Shear rheological properties of fresh human faeces with different moisture content
Dry sanitation requires the handling of faeces, which vary in age and degree of transformation. Rheological data are necessary to support the design of equipment to handle faeces. The rheological properties of fresh human faeces were measured using a variable-speed rotational rheometer. Samples were further tested for moisture content, total solids, volatile content, and ash content. Faecal samples were found to have a yield stress; there was a decrease in apparent viscosity with increasing shear rate. For any given shear rate, higher apparent viscosities are associated with lower moisture contents. Across a range of water contents of 58.5% to 88.7%, apparent viscosities of 27 Pa∙s to 2 014 Pa∙s were measured at a shear rate of 1 s-1. During constant shear tests, the apparent viscosity of all faeces was found to decrease asymptotically, where the minimum apparent viscosity value increased with decreasing moisture content. A structural recovery test indicates that human faeces are thixotropic in behaviour, where the viscosity permanently decreases to 0.5% of the initial value after a 20 s exposure to a shear rate of 10 s-1. A linear relationship between viscosity and temperature was found, with a recorded 30.6% decrease in viscosity for a 35.6 °C increase in temperature from 13.4°C.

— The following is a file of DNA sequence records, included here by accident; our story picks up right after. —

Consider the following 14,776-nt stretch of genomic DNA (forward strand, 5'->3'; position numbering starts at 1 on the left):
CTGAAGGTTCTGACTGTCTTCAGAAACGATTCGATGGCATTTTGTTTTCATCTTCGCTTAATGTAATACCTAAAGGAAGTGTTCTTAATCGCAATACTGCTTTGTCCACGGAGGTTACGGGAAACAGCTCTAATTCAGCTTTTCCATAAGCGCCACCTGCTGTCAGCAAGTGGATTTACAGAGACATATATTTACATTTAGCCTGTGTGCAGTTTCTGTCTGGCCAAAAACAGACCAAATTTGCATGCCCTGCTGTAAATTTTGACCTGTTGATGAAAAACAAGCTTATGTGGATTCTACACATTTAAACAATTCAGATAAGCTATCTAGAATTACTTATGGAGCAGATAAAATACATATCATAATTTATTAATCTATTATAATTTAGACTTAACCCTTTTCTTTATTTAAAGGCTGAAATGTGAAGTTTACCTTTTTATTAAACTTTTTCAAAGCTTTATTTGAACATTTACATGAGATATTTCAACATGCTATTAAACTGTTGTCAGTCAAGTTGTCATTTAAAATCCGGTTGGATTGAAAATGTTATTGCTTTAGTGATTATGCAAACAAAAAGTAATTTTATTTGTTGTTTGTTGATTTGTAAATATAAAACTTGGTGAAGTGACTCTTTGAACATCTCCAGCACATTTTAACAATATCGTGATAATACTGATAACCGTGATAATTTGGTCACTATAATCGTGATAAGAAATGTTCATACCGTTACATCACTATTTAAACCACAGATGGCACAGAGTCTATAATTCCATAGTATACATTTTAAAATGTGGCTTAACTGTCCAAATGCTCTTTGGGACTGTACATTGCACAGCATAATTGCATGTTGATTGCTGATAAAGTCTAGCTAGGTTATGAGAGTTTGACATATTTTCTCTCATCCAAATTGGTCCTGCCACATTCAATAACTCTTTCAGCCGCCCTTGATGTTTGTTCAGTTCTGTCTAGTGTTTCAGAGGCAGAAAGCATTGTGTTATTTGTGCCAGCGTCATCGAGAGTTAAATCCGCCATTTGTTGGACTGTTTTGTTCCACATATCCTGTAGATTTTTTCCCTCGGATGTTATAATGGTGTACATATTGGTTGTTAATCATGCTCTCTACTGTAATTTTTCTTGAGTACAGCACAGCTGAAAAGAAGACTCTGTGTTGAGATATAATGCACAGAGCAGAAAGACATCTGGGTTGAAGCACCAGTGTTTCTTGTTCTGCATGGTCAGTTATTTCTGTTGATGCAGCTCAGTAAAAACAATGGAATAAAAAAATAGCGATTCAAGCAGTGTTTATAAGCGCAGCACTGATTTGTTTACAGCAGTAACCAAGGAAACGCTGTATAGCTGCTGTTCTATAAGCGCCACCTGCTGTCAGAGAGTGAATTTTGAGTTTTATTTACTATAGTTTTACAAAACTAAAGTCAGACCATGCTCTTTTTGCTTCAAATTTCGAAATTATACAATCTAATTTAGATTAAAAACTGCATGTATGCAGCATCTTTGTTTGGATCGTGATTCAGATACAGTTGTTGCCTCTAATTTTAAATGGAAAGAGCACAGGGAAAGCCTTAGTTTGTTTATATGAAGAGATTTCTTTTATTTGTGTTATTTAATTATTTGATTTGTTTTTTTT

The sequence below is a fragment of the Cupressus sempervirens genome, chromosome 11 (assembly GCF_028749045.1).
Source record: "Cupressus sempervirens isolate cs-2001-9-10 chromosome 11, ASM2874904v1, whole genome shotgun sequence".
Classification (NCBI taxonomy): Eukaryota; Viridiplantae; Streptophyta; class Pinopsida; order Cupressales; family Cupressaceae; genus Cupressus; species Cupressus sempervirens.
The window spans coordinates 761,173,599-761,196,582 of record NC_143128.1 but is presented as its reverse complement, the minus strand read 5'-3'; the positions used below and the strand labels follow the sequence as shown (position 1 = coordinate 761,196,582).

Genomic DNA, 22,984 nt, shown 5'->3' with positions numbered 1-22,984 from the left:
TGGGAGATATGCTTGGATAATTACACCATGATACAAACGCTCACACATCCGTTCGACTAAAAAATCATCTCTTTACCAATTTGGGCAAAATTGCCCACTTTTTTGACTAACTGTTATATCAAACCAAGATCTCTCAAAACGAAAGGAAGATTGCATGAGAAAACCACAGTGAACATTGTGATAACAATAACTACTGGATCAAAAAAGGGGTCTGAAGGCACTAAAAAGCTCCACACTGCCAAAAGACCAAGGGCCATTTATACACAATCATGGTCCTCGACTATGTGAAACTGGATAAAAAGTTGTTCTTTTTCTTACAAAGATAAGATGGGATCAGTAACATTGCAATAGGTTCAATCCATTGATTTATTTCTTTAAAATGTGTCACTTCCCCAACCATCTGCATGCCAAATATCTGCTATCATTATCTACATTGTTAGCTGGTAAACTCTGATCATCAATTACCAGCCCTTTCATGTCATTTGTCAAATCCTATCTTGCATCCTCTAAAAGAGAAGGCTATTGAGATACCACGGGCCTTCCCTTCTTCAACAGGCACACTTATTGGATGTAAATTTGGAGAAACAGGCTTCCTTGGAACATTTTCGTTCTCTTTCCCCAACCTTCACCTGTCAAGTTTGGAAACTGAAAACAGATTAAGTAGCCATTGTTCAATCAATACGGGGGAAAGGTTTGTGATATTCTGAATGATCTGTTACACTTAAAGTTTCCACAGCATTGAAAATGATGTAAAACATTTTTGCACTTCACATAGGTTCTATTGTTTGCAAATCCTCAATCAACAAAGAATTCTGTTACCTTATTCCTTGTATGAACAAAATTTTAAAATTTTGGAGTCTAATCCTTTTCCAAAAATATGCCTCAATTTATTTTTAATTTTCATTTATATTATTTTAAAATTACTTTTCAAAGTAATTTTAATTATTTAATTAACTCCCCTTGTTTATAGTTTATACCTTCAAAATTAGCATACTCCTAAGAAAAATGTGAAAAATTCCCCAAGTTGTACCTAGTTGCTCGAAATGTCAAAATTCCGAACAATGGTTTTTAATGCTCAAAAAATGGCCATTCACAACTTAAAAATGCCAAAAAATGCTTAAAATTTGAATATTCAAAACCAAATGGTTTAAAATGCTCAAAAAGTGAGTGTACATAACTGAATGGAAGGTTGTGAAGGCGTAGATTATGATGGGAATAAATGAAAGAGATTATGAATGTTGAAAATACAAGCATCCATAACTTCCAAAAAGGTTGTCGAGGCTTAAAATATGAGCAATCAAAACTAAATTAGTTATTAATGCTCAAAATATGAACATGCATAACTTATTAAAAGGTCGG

Keywords: Human stool, mechanical properties, water content, flow curve, viscosity, yield stress